By Steve Schifferes
Economics reporter, BBC News, Detroit Motor Show
Toyota's Tundra: designed, built and marketed in the USA
Having made tremendous headway in the US market with its small, energy efficient petrol-electric hybrid cars, Toyota is getting ready to take on its US rivals on their home turf with an American model of its own.
Toyota's Tundra pick-up truck is the Japanese company's first all-American vehicle, completely designed and manufactured in the good 'ol US of A.
"The Asian automakers have cornered the market on vanilla," says Global Insight automotive analyst Rebecca Lindland.
"Now they're adding the hot fudge chocolate with cherries on top, which is what they have to do to progress in the US market."
Toyota has built a spanking new assembly plant for the Tundra in San Antonio, Texas, which is supported by a slew of design and development centres across the country.
It hopes its US branding will attract truck buyers in the American heartland in the West and South and help it achieve sales of 200,000 Tundras this year alone.
"Toyota is going after a new segment with its truck - heartland America, NASCAR drivers, who are more patriotic [and] not Toyota drivers typically," says Ms Lindland.
"It is good to base production in Texas - heartland of this group."
Climbing the ladder
Toyota knows that for it to reach these NASCAR-watching men, being patriotic has to be part of the pitch.
If it succeeds here, the company that would be hurt most would be Ford, the market leader in pick-up trucks.
Pick-up trucks are big business in America, where trucks (including minivans - or people carriers - and sports utility vehicles - or SUVs) outsell cars by some margin.
And although demand for big SUVs is falling, demand for smaller so-called crossover models - or CUVs - is growing sharply.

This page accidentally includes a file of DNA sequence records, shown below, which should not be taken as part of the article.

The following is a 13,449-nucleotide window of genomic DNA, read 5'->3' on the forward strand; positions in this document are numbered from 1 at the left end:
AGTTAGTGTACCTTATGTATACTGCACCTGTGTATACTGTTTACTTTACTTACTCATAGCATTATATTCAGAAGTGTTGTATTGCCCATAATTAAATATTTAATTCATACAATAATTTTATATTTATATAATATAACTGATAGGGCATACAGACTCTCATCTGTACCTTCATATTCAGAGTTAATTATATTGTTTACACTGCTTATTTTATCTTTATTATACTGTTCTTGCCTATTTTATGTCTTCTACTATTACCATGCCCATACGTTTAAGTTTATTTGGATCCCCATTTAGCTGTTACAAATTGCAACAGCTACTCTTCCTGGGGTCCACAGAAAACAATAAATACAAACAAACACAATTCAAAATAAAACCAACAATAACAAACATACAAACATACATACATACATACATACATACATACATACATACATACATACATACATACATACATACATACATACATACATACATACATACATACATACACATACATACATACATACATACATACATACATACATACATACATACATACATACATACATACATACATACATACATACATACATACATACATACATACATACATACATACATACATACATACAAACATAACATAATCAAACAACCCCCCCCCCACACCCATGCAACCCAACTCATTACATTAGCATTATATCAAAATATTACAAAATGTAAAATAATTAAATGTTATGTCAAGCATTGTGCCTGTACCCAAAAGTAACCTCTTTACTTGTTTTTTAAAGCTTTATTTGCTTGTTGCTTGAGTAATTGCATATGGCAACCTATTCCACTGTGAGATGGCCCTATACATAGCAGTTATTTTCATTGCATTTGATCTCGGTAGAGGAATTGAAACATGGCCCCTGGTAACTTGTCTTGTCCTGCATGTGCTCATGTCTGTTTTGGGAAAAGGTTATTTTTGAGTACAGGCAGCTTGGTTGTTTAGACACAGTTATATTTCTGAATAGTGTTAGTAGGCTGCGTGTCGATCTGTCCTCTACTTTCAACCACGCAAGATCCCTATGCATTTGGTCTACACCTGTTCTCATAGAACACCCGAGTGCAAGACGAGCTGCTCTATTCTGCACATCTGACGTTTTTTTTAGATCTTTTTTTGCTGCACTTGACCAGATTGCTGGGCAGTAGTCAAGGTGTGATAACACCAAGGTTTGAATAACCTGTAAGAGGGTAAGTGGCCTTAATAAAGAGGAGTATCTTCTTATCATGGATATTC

Success could also elevate Toyota from third position in the US, to second after General Motors, knocking Ford into third place in terms of the number of cars and trucks sold.
Toyota is deadly serious about building up its US manufacturing capacity to match its rising sales.
The Tundra was designed to spook the locals
The company already produces more than 1.5 million cars in the USA, but it sells 2.4 million.
The number of locally produced Toyota models is set to soar as the car maker is planning to open another two new plants next year, and probably at least another two by 2011.
In total, this should add at least 500,000 to its production capacity.
"We are a global company, but we have to apply our global lessons locally and to localise production," Toyota's US president Jim Press tells BBC News.
"Our goal is produce all the cars we sell in the US within US."
Toyota's strategy of designing globally but manufacturing locally is characteristic of the new global division of labour in the car industry.
GM has also merged its design teams around the world, creating common platforms for different sizes of cars, while modifying the designs to local conditions.
Toyota, however, also has a broader political purpose in mind.
In the 1980s, after pressure from the Big Three automakers and their unions, Toyota's exports from Japan to the US were limited by a so-called Voluntary Export Restraint agreement.
That was when Toyota decided to build up as much manufacturing capacity in the US as possible, opening its first plant in Kentucky in 1988.
Toyota is keen to stress that it is still adding jobs, while GM, Ford and Chrysler are axing the jobs of thousands of unionised workers.
Workers in Toyota's US plants have never voted for a union, and some observers believe that union work rules would impede its vaunted just-in-time production system.
But with the Democrats now back into control of Congress, and the 2008 Presidential race up for grabs, there have been renewed calls by the unions to give preferential treatment to American-owned carmakers like Ford and GM.
One proposal is for a special tax-break for petrol-electric hybrids built in the USA, aimed at attracting Toyota's Prius model, which is still only made in Japan.
Toyota is already converting the rest of its range to offer a hybrid option, and expects to sell more Camry hybrids than Prius hybrids in the future.
In the past 30 years there has been a dramatic change in the US car industry, which at that time had 90% of its cars built by US companies in the USA.
Now foreign owned companies - mainly Japanese and Korean, though there are also a fair few Europeans doing well here - sell and build nearly half of all cars sold in America.
This has caused a certain amount of unease among Americans, and not just in Detroit.
Yet, the trend is likely to continue as the likes of Honda and Nissan, Hyundai and Kia, follow suit and start branding their cars as Made in the USA.